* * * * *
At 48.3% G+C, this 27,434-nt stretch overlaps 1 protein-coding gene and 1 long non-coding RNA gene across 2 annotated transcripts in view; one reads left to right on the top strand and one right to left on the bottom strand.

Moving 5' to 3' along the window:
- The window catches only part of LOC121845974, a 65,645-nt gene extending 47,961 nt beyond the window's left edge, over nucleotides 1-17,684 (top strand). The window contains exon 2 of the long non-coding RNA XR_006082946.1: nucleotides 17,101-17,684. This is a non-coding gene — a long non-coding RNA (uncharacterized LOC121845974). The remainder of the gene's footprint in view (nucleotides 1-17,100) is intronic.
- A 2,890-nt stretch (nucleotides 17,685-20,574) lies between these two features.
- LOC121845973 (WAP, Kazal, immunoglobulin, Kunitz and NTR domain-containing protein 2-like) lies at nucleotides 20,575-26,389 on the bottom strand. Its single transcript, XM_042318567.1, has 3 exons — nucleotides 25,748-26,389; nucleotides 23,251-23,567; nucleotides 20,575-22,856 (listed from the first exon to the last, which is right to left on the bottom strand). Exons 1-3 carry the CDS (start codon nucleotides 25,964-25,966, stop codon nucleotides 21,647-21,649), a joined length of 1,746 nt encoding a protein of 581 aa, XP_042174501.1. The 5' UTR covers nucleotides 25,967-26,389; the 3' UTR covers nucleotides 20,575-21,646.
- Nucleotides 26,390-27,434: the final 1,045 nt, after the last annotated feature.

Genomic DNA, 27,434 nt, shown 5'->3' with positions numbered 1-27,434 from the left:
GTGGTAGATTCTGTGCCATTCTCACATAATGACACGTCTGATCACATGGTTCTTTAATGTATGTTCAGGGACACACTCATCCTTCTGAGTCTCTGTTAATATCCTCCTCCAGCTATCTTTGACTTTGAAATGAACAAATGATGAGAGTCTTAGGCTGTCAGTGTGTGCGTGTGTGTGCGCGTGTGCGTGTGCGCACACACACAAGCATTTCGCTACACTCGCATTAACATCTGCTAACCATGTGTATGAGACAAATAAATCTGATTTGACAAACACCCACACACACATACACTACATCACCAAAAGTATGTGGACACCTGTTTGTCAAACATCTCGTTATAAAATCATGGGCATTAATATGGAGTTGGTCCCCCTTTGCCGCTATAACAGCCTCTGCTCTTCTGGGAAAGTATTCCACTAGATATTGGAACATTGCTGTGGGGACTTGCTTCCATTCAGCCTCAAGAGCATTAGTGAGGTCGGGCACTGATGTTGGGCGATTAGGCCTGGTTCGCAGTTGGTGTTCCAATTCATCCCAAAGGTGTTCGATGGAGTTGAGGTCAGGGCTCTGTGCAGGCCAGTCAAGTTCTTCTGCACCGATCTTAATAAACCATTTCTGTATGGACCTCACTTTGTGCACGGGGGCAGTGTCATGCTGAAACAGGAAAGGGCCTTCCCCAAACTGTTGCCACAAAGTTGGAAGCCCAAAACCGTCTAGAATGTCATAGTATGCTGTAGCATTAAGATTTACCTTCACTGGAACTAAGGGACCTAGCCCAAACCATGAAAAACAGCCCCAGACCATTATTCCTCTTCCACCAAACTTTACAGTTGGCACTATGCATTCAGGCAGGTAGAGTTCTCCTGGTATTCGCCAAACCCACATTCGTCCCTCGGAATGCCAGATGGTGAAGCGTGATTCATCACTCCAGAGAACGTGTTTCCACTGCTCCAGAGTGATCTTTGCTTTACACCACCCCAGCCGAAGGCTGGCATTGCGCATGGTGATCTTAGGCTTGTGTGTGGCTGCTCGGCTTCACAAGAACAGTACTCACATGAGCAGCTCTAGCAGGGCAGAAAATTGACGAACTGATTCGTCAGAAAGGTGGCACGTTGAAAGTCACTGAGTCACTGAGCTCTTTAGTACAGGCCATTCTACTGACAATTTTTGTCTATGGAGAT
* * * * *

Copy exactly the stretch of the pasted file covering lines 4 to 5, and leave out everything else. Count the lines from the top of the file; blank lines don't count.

- A 2,890-nt stretch (nucleotides 17,685-20,574) lies between these two features.
- LOC121845973 (WAP, Kazal, immunoglobulin, Kunitz and NTR domain-containing protein 2-like) lies at nucleotides 20,575-26,389 on the bottom strand. Its single transcript, XM_042318567.1, has 3 exons — nucleotides 25,748-26,389; nucleotides 23,251-23,567; nucleotides 20,575-22,856 (listed from the first exon to the last, which is right to left on the bottom strand). Exons 1-3 carry the CDS (start codon nucleotides 25,964-25,966, stop codon nucleotides 21,647-21,649), a joined length of 1,746 nt encoding a protein of 581 aa, XP_042174501.1. The 5' UTR covers nucleotides 25,967-26,389; the 3' UTR covers nucleotides 20,575-21,646.